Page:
Break Down Description: Road debris was deflected off the rear tires towards the radiator and was deflected into the radiator by the rotating cooling fans.
Symptoms: Coolant release (steam), as seen in the driver's side mirror
Effect: Overheated engine, shutdown on mountain summit.
Cause: Punctured radiator core.
New rad: $6K
Removal and Replacement: $2K
Breakdown rescue/tow: $1K
Additional travel costs & unplanned expenses: $2K
$11 thousand dollars later, because a piece of tire rubber from the road deflected up off the road and hit the cooling fan………and was unfortunately deflected into the rad.
Solution: Install expanded sheet metal covers over the fans. Engine cooling isn't compromised and the radiator is fully protected. IMHO this problem is particularly significant for those coaches with tag axels. Single axle coaches don’t have the same open chamber where the deflection and damage can occur.
Outcome: Serious, expensive Lesson Learned. I’m told by the rad and service shops......this is a common mode of failure for many coach owners...Malcolm
How did your insurance co treat you?
Good Sam would have picked up the tow, my insurance would have paid for the motel if it happened at a distance from home, road hazard insurance should have kicked in for damages to engine.
1973 Sportscoach w/ Chevy 454 and 55 gallon primary fuel tank (for gen and engine) and 45 gallon auxiliary fuel tank (engine only). The tanks are switched/selected with a 12V fuel selector valve (I carry a spare valve). The valve feeds the engine through an oil filter sized main fuel filter #1 which has a water drain. (I carry a spare #1 fuel filter.) The auxiliary tank feeds the fuel valve through a remote electric fuel pump (Yes, I carry a spare pump). That electric pump uses a required prefilter #2 ( I carry a spare prefilter #2).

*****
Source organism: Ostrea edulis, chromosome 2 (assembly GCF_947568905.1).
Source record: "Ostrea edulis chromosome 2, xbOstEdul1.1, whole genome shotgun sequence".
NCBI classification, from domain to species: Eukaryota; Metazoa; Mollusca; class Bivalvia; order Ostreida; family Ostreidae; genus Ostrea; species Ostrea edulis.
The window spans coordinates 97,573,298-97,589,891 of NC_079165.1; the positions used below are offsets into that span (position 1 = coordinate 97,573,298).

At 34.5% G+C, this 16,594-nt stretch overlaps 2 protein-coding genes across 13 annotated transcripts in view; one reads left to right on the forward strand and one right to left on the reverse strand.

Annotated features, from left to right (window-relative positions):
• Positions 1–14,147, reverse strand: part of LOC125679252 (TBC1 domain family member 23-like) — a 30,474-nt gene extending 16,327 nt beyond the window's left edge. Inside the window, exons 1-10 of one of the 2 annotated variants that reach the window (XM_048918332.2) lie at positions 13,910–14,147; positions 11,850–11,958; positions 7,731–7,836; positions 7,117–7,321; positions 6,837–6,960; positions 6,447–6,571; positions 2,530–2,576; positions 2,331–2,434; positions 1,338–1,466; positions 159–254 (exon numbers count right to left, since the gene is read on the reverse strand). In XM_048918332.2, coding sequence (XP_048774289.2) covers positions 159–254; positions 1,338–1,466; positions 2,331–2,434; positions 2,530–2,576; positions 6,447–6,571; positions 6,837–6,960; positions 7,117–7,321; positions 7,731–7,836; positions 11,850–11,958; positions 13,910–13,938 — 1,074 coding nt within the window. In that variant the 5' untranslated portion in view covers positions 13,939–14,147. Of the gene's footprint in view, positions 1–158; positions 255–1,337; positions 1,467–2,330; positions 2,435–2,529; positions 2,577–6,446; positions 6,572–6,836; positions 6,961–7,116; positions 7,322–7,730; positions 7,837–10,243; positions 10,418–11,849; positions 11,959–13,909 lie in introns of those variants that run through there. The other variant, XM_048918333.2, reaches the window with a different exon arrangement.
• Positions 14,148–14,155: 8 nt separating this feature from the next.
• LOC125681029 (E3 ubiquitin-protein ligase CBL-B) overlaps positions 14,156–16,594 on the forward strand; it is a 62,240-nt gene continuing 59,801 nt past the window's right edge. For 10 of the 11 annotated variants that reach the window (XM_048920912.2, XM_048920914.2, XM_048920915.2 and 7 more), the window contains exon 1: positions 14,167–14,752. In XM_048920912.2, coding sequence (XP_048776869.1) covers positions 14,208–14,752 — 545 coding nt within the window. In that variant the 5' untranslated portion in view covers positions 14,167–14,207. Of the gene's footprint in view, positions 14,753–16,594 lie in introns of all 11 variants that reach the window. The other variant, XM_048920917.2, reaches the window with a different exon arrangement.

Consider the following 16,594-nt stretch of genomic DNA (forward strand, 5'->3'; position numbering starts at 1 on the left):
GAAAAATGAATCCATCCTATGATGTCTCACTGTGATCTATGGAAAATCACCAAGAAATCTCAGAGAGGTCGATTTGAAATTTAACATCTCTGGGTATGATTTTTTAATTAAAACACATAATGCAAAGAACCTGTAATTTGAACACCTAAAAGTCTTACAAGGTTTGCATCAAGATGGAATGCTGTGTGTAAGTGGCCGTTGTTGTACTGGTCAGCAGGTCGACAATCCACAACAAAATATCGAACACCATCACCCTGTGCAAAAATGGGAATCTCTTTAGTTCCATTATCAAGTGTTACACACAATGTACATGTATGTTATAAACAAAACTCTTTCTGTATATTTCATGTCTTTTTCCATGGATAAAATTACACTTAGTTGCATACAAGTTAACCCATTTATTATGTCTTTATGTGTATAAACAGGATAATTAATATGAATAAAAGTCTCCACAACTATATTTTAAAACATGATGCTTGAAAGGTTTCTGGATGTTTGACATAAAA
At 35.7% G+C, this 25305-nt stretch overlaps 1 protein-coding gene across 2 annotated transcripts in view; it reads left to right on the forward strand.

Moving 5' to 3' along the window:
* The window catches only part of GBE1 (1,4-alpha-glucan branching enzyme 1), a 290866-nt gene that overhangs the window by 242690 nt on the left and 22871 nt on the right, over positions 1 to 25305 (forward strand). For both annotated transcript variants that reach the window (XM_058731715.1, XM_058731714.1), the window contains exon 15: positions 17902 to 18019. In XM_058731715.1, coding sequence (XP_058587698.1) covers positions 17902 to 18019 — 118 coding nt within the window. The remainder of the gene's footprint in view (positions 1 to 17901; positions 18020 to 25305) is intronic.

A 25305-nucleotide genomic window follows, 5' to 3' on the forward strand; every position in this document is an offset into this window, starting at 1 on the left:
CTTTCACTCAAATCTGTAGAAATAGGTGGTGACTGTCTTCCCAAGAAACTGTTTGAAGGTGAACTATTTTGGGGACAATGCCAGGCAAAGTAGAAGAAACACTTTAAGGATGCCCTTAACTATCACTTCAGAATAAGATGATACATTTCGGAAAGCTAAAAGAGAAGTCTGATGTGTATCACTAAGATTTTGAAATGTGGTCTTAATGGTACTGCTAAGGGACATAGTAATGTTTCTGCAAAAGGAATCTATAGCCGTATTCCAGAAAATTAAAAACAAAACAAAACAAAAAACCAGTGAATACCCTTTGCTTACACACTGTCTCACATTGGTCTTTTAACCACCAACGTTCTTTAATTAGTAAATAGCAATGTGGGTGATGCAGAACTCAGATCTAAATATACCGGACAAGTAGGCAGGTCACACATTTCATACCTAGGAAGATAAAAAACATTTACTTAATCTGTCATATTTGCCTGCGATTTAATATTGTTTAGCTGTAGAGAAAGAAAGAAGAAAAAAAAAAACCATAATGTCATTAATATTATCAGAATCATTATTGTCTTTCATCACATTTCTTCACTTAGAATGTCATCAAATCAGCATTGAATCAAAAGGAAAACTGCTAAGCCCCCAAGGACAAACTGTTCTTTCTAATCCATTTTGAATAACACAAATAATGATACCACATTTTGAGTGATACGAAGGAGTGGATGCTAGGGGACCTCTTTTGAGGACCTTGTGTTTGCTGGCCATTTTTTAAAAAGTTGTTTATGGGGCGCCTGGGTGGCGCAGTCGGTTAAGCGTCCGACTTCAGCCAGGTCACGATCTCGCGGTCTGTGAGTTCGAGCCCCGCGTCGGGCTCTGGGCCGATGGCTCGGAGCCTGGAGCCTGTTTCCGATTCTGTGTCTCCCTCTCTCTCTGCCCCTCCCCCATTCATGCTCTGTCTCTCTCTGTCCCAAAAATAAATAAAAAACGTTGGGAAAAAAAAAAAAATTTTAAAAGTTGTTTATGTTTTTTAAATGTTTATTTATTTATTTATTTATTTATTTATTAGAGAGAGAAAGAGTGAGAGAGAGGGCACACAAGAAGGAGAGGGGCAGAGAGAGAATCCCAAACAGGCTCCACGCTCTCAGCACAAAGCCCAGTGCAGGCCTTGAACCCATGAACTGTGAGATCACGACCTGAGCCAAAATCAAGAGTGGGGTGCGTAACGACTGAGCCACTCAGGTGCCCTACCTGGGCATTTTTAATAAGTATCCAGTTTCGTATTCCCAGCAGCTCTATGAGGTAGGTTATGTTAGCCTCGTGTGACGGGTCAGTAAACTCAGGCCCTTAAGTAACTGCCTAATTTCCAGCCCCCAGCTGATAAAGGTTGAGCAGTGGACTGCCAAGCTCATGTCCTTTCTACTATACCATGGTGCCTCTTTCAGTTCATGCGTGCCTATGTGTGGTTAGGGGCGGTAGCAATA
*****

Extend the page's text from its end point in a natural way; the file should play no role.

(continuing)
Since I run lots of fuel from the aux tank and the required prefilter #2 that protects the pump is small, I have a medium sized filter #3 (yes, I carry a spare #3 filter) located between the aux tank and prefilter #2.
The engine began to miss as though it was being starved for fuel. It was starved when switched to either tank, which made me think it was in the main filter #1. I limped to my destination and replaced main filter #1. I found water in that filter as well as debris making me think the problem was solved.
The next trip out, it starved on only the aux tank. I replaced the medium filter #3. That seemed to fix it for 200 miles.
The next trip out the electric fuel valve failed. It wouldn't switch between tanks. I limped to a gas station to fill that tank and I replaced that valve at my destination. After 400 miles it began to hesitate again and died at a toll booth, but started up and I was able to limp home by repeatedly switching between tanks.
There was one last filter #4 - a tiny final one in the carburetor (yes, I also carry spare for #4 in my kit). It looked fine, but I couldn't blow through it, so I replaced filter #4. It's run fine for the next 500 miles, knock on wood.
It's hard to say which filter or valve was the problem. I know the valve was bad and that filter #4 was bad, but regardless of the problem, "Carry spares and build redundant systems" is my motto. None of the failures stopped any of the trips, but the DW does get a bit nervous when we see a series of issues like that.
o4 sportscoach,5.p cummins 300 hp.Quit in campground in Deming,nm.Had towed to las cruces,after 2 days of troubleshooting am told head must come off.Either dropped valve or valve seat mashed injector loaded with fuel. After getting bad news this am went to have breakfast.On way we stopped at traffic .Lite turned green cars ahead pulled away,one stopped and so did we,lady behind us did not stop,pushed us into car ahead.Now have smashed car and Broken motorhome.Am hoping to hear tomorrow that cylinder in cummins is okay and not scored.
Can hardly beleive this happened with only 42000 miles. Oh well happy trails